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The latest news from the Fraternal Order of Eagles

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DRC Director's Report - October 2021

John Engelhardt, PhD, Professor and Chair, Department of Anatomy and Cell Biology, and Andrew Norris, MD, PhD, Professor of Pediatrics and Biochemistry and Associate Director of the FOE Diabetes Research Center (DRC), have just been awarded a three-year, $4.5M research grant from the NIH's National Institutes of Diabetes, Digestive and Kidney Diseases. The project will investigate the changes that occur in insulin producing cells that are affected by cystic fibrosis (CF).

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DRC Director's Report - September 2021

Congratulations to Huxing Cui, PhD, Assistant Professor of Neuroscience and Pharmacology and member of the FOEDRC, who is the recent recipient of a National Institutes of Health R01 grant. Cui’s grant funded by the National Heart, Lung, and Blood Institute provides $2,267,270 through March of 2025. The proposal is entitled: “Decoding brain circuit underlying metabolic regulation of sleep-wake behavior”. Sleep disorders and obesity are inextricably linked – poor sleep quality and short sleep duration increase the risk of developing obesity, while obesity is an independent risk factor for chronic sleep disruption (CSD) and excessive daytime sleepiness (EDS).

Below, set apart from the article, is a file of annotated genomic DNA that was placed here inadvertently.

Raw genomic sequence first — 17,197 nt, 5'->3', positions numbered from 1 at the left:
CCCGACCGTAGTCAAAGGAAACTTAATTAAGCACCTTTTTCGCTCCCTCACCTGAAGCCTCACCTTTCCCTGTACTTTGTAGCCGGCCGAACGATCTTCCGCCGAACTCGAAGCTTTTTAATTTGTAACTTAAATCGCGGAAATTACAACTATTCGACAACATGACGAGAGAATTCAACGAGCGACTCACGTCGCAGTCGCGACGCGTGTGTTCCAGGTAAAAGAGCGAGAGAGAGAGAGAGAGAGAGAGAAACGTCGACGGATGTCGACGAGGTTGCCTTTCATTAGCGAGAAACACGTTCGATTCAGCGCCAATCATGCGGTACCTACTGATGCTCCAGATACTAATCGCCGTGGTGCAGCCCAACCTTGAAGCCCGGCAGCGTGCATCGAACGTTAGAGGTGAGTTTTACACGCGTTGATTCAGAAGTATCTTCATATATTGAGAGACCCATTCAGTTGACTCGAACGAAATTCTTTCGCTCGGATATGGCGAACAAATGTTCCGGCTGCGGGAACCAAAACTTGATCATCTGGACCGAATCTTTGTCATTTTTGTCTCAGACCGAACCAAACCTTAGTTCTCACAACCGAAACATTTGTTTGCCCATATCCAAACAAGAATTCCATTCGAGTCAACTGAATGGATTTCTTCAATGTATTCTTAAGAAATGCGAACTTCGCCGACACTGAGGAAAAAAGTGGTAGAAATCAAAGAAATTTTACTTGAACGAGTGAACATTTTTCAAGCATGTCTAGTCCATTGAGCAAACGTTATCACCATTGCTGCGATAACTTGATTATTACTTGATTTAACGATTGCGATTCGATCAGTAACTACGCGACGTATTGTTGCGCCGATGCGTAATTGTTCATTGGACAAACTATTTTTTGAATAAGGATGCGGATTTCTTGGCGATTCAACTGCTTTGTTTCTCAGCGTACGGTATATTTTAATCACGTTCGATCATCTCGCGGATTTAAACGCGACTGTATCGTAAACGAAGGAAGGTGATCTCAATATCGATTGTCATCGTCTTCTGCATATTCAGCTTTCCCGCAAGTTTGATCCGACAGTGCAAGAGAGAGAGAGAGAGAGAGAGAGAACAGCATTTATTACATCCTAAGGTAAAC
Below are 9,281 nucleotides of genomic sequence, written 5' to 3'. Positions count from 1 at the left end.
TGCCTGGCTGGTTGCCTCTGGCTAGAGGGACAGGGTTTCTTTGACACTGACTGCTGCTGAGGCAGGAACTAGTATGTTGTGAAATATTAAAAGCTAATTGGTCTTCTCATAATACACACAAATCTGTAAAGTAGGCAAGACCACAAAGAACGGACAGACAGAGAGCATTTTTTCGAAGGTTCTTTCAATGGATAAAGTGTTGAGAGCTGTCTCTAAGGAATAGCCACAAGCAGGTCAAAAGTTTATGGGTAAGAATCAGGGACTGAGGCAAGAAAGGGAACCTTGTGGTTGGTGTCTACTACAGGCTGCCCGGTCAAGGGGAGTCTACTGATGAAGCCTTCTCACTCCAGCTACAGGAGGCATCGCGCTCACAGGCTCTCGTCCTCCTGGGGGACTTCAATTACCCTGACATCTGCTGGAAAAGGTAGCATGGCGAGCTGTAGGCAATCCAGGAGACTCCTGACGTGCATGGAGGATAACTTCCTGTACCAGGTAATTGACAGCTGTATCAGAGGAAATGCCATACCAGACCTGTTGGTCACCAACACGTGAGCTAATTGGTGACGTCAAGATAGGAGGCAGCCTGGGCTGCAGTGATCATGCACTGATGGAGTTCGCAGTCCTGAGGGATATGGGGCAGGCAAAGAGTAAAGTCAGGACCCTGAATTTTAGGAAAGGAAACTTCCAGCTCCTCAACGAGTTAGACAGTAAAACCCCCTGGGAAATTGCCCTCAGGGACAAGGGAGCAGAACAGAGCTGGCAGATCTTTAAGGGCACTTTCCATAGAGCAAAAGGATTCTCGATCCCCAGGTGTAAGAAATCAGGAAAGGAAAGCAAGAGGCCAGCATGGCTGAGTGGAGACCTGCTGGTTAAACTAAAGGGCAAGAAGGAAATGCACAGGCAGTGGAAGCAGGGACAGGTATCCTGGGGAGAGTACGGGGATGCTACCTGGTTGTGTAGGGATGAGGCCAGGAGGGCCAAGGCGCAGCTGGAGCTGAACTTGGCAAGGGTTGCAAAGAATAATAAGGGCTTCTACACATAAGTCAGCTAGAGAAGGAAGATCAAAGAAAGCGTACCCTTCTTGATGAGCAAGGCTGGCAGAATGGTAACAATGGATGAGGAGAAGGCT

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DRC Director's Report - August 2021

Postdoctoral research scholar, Calvin Carter, PhD, member of the FOEDRC and recipient of the prestigious FOE Bridge to the Cure award, in collaboration with other FOEDRC researchers, has discovered a safe new way to manage blood sugar non-invasively. Exposing diabetic mice to a combination of static electric and magnetic fields for a few hours per day normalized blood glucose levels and reversed insulin resistance.

“The more we look, the more the transfer of electrons seems to underlie diabetes,” Carter said in a Q&A with the American Diabetes Association (ADA). That search was borne out last fall, when Carter and MD/PhD student Sunny Huang, PhD, published ground-breaking findings in Cell Metabolism, showing that static electric and magnetic fields (EMFs) can be used to normalize blood glucose in diabetic mice. Reactions in the press were excited and swift to the researchers’ evidence that blood sugar and insulin sensitivity could be controlled non-invasively.